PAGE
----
Category: baby name decision
The Question of the Week:
Has a favorite name of yours ever been–or tried to be– vetoed by your partner?
How did you handle it? Did you try to convince him or her? Did you win the battle?
Did you start to see the other’s point of view?
Will you try again and bring the same name up again next time around?
Question of the week: Was there a different name under consideration for you before you were born?
So, have your parents ever revealed to you the other choices they had discussed? Was there a whole list, or just one main contender?
Was it a close call? At what point was the final decision made? Did your almost name almost make it onto your birth certificate?
Do you think it would have fit you as well—or better?–than the one that won out?
According to one site (and of course picked up by many others), John Travolta leaked the name of his son-to-be —Benjamin– several weeks before his birth, prompting us to pose this Question of the Week:
What do you consider to be the optimum moment to make your baby name announcement—and why?
Would you be certain enough of your decision, and impervious enough to namenapping and negative opinions, to pronounce it to the world at any time during your pregnancy (or even before)?
Would you, like the Travoltas, wait until the birth was imminent?
Or would you have a strict no-tell policy and not make the news of your baby name decision public until after the arrival and you’re absolutely sure that the name fits the babe?
Many of us spend an entire nine months – or even longer – weighing the relative merits of names for our babies.
But it’s possible to judge most names much more quickly than that, at least accurately enough to tell whether they belong on your short list.
Here, nameberry’s top quick and easy tips for judging a baby’s name.
WHAT’S YOUR INSTANT REACTION?
The book Blink theorized that the reaction we have to something in the first few seconds has important long-term meaning, and that counts for a name. Perhaps you can learn to love a name that at first seems weird and old-fashioned like Leopold or get over your image of Ruth as the kid you knew who had green teeth, but better to choose a name that, the minute you hear it, makes you feel positive and full of anticipation for meeting the person who owns it.
HOW MANY SYLLABLES DOES IT HAVE?
The most compatible first names will have a different number of syllables than your surname…and a different number from the middle name too. So a syllable combination of 2-3-1 – Rufus Barnaby Flynn, for instance – or 3-1-2 or 1-3-4 is best.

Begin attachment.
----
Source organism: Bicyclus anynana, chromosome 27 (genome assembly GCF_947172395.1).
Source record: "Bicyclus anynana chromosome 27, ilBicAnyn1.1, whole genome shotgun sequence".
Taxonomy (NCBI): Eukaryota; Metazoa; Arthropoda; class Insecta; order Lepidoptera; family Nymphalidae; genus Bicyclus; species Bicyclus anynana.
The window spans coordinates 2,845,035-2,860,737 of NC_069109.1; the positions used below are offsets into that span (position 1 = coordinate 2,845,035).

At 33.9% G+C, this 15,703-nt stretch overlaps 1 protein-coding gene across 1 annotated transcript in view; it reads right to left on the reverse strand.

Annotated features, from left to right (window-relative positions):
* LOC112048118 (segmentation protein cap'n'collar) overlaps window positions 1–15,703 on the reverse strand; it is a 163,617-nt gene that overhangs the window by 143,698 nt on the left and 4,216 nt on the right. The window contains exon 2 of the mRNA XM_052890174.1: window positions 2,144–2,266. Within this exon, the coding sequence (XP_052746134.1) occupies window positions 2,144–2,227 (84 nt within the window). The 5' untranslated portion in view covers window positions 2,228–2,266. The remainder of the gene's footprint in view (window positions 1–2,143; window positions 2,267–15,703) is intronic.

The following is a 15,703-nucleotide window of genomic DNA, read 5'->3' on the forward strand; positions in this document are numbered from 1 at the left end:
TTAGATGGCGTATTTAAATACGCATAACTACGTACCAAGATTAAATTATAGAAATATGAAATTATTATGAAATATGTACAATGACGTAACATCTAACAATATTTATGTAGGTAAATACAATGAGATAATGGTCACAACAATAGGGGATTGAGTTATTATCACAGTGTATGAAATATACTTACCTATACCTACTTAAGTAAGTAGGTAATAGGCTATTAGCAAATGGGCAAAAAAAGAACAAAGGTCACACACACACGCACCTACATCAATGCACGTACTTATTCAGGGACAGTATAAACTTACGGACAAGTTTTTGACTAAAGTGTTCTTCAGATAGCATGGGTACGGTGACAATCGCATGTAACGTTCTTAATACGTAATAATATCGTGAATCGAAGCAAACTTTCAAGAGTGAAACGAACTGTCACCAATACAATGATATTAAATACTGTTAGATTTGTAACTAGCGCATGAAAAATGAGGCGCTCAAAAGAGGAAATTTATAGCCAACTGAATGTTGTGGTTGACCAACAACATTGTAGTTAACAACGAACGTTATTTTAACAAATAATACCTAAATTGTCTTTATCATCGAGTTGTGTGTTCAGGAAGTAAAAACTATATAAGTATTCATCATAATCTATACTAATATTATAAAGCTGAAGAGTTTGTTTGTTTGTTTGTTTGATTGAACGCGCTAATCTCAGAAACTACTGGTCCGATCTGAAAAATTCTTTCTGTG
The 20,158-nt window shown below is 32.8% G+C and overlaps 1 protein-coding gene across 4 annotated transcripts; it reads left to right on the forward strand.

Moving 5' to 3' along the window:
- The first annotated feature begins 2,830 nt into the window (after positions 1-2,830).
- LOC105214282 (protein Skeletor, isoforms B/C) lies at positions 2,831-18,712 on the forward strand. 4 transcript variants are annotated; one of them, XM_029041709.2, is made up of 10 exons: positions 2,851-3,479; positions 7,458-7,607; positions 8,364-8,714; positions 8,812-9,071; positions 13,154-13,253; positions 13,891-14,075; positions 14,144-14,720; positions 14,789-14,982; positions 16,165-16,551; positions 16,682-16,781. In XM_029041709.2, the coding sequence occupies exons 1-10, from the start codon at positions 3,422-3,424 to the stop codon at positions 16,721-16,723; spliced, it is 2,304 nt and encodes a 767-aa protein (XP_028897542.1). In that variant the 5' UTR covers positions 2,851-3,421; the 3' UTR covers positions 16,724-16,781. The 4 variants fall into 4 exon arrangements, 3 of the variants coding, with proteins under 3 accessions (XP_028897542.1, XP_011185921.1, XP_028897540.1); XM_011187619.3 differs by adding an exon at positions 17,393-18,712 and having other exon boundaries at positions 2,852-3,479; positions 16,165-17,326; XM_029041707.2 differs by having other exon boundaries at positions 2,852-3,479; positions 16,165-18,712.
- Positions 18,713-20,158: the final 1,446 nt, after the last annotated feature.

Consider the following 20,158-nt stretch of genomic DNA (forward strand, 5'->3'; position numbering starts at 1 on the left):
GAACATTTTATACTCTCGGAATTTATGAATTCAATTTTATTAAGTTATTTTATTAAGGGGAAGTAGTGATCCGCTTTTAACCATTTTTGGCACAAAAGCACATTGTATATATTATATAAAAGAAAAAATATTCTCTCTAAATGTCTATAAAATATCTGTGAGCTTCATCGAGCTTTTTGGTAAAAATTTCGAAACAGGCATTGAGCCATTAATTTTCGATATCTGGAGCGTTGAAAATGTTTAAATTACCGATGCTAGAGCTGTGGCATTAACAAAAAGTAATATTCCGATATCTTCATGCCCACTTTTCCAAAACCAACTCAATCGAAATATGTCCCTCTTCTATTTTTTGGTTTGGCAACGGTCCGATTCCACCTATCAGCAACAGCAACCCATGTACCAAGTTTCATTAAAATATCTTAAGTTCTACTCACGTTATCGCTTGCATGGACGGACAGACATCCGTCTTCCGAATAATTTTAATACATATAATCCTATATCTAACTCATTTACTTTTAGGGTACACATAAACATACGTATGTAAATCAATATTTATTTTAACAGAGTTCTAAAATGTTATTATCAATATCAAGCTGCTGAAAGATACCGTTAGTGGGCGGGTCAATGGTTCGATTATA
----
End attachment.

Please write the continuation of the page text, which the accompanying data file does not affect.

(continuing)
Of course, my three children all have two-syllable names paired with our two-syllable last name and I didn’t even realize it for about 20 years. But if I had, I would have picked names with uneven numbers of syllables as I think that rhythm is most pleasing to the ear.
WHAT WOULD THE INITIALS BE?
We’ve always made fun of those dumb rulebooks that advise you not to give your child initials that spell out P.I.G. or A.S.S. Duh. Of course you wouldn’t do that.
But what about something like S.T.D.? Writing out the potential initials and checking them twice can be worthwhile. Studies show that people with initials that spell out positive things – A.C.E. or V.I.P. – live nearly five years longer than those with negative ones.
CHECK OUT THE CHART
No reason to invent an algorithm for divining the future population of every name on the Social Security’s Top 1000. Instead, simply check out the popularity chart we include for every name on the SS list. You can tell at a glance how quickly a name is motoring upward, as Leila is here http://nameberry.com/babyname/Leila, and how consistent its use has been over time. At least in terms of popularity, this can give you all the information you really need.
HOW SIMPLE IS IT TO UNDERSTAND?
Take it on a test drive, trying it out on, say, half a dozen people. You don’t have to tell them it’s a name you’re considering for your baby; that may skew the results. Instead, say you’d just met someone named Dashiell, for instance, and ask whether they’ve ever hear of the name.
If the overall response is confusion, repeated requests for spelling and pronunciation, and misunderstanding the name as everything from Daniel to Cashel, you can be pretty sure that will be the response throughout your child’s life. You may decide you love the name enough to put up with it, but at least you’ll know what you’re getting yourself and your child into.
The question of the week: Have you ever experienced namer’s remorse?
This is a term heard more and more frequently in the baby name world, describing the feeling of parents when they think they could have made a better choice for their child.
Have you ever regretted picking the name you picked?
If so, was this an immediate reaction as soon as you saw your baby, or did it happen later, when it just didn’t feel like the right fit?
Or did it happen when the name became mega-popular—or when you came to realize that it already was?
A compromise choice you regret making?
A response to negative reactions you got when people heard the name? Spelling or pronunciation problems?
Was it just a twinge or was your remorse strong enough for you to consider actually making a legal change?
Anyone out there who did make a change?